The Ideal and the Real

 

 

 

 

 

 

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The Ideal and the Real

By Larry R. Lasiter

© 2010

"Do not complain against one another brethren so that you yourselves may not be judged; behold the Judge is standing right at the door." James 5:9

It seems that people are prone to judging others by the ideal while judging themselves by the real. Those who become self-appointed critics expect others to live up to the ideal of Christianity - "You are not acting like a Christian!" they may say.

But while they are sometimes right in their assessment of others they are quickly offended when they find themselves judged by the same perfect ideal and protest, -"What do you expect? Nobodyís perfect!"

The great novelist, Arnold Bennett expressed it this way, -"It is well, when judging a friend, to remember that he is judging you with the same godlike and superior impartiality." I like to put it this way, -"Finding fault with others is a full-time job which leaves no time to look for faults in yourself."

When you search the Scriptures you will find that in all cases the complainers are those who are blind to their own faults. Jesus said that before a person can see how to remove the splinter from his brotherís eye he must first remove the log out of his own eye. Jesus is saying that we should magnify and focus first on what is wrong with us before we minimize the focus on what is wrong with someone else.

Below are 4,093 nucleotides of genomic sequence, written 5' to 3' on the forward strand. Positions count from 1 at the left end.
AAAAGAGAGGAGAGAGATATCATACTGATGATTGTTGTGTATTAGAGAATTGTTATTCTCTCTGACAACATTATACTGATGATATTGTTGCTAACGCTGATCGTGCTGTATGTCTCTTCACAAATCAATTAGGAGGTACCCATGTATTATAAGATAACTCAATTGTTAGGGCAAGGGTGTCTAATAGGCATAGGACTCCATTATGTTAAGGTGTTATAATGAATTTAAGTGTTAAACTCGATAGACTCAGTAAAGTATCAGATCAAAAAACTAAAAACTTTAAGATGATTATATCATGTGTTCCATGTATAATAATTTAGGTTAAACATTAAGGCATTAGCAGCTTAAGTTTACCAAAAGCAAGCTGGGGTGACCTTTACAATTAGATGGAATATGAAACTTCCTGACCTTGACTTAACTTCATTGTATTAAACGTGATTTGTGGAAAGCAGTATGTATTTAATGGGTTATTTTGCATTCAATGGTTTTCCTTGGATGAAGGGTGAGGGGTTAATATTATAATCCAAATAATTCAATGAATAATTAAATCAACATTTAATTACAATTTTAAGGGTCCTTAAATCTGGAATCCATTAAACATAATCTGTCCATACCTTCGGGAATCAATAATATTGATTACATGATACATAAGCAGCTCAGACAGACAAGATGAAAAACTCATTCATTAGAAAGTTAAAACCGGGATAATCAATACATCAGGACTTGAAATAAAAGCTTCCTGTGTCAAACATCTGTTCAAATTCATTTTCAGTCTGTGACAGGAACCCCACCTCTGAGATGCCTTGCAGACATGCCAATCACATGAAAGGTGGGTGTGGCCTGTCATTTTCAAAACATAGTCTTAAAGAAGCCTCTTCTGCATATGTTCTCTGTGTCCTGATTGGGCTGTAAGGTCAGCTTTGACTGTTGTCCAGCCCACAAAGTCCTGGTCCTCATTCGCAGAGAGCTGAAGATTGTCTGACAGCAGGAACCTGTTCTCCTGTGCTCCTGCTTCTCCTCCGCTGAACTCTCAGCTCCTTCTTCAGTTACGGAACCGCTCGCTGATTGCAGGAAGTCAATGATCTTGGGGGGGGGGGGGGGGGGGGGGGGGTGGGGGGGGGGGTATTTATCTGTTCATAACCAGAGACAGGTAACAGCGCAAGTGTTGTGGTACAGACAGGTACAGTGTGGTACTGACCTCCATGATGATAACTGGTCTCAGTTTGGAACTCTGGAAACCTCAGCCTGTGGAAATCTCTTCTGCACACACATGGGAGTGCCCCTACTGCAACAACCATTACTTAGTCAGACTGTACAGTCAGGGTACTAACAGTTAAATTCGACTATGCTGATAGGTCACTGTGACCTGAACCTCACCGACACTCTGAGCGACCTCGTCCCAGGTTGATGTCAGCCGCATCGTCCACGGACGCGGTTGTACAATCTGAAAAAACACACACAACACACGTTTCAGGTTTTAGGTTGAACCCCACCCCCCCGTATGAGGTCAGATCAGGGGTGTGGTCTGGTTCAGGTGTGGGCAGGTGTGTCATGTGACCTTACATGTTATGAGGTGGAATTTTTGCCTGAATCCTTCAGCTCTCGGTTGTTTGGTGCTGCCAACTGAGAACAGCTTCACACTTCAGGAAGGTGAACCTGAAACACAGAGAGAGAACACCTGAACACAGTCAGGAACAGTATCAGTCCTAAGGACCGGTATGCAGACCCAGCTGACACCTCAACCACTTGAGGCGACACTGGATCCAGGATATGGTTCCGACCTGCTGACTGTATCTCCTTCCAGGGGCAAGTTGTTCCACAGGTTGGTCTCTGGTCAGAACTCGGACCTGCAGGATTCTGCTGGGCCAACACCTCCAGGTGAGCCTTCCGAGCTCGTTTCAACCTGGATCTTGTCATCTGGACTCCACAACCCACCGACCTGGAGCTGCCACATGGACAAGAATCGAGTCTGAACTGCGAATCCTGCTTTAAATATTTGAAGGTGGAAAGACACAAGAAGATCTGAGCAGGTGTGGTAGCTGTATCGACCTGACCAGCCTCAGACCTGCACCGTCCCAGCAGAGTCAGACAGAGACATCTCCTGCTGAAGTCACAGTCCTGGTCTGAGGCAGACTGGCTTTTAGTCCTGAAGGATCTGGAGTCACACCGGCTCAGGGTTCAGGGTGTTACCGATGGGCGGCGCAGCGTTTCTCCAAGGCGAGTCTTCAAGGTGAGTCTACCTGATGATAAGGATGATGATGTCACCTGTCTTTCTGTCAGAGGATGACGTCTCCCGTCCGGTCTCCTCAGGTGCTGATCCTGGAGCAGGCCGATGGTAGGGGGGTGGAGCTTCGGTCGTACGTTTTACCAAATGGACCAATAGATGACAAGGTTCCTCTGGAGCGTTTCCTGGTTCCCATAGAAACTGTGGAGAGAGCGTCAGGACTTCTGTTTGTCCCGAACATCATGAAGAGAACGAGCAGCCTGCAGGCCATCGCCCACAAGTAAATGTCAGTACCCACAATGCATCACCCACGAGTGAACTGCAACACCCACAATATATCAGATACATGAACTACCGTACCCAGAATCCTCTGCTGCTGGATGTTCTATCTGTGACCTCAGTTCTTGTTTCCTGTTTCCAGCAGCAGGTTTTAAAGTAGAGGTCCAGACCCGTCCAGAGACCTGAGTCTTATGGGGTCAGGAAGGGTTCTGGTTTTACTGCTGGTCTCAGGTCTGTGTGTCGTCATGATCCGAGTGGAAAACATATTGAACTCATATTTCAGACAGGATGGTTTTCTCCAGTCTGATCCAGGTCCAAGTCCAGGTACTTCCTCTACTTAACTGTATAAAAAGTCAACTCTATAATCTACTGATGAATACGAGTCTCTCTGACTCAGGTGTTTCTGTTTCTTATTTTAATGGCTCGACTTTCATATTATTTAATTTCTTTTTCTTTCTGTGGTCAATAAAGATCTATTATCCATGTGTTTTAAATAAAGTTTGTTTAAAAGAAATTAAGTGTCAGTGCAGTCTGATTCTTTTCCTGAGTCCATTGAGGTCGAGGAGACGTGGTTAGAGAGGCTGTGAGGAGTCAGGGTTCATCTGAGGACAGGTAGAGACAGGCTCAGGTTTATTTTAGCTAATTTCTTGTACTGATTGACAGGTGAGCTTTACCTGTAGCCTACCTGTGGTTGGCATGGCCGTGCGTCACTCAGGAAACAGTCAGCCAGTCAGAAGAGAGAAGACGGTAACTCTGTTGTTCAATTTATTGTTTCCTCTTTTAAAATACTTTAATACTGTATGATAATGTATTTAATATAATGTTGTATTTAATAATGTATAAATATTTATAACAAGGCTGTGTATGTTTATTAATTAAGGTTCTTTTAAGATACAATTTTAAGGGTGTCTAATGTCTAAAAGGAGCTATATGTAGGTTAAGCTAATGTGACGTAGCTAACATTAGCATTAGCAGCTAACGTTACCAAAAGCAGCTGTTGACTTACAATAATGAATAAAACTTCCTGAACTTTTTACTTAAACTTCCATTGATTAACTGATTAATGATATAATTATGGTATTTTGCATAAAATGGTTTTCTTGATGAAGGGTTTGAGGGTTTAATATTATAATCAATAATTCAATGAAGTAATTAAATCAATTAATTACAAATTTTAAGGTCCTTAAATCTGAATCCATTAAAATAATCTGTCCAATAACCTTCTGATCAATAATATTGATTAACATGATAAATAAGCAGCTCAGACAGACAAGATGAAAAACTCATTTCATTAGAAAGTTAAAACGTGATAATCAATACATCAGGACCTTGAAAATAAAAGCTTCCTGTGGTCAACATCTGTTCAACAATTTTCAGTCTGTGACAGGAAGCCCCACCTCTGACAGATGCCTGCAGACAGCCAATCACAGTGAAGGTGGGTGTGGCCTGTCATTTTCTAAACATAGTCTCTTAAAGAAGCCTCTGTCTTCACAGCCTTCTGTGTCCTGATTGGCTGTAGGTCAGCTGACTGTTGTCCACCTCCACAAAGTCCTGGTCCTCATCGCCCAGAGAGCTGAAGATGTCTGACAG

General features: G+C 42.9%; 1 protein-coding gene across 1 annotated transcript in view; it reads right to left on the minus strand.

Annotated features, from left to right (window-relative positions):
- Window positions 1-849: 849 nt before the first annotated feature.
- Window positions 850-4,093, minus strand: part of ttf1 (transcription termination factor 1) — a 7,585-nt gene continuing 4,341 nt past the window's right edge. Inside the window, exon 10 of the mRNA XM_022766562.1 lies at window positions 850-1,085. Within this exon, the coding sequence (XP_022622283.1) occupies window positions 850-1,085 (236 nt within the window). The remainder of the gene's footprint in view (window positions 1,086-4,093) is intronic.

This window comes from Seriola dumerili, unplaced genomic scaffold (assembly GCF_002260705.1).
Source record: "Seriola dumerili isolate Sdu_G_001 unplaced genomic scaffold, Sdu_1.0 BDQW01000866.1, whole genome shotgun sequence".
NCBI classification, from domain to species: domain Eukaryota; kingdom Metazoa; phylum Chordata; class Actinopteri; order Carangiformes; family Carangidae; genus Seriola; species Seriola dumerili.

Where we may see a "log" in our brotherís eye, God may see a "splinter" - and where we may see only a "splinter" in our own eye, God may see a "log." Jesus is saying that we should take a close look at ourselves in the real before we judge another by the ideal.

If we obey Jesus then we will be rightly motivated and have a humble attitude when helping correct a brother or sister. But the complainer is not really interested in helping another, but tears down others to justify his own unruly actions and behavior. It has been my experience that the grumbler usually complains about the very problem that plagues him, though he is blind to see it in his exalted state of self-righteousness.

Parishioners sometimes find fault with their Church while failing to take into account what they bring to the table themselves. Each of us has to examine ourselves to see what we are contributing to the Body. A congregation is healthy and vibrant when there is unity. Where there is unity there is harmony and trust and the Spirit working unhindered.

The Church is called the Household of God and Jesus said that a house divided cannot stand. Peter warned that Satan goes about as a roaring lion seeking whom he may devour, and he knows well that a scattered flock is easy prey.

 

No one can control you and you cannot control someone else. If you want a healthy and alive Church that brings joy to the Lord, then all you can do is do your part. Donít be a complainer be an encourager.

Rather than focusing on the faults of others, humbly take into account your own faults and pray for others. Ask yourself, "Am I faithfully representing Godís Church? - Am I in submission to my Pastor? Am I following His teachings? - Am I being a blessing to others?" Humbly get a real picture of yourself and then strive for the manifestation of the ideal of Christ in you.


 


 

 

 

 

Points of Truth Ministries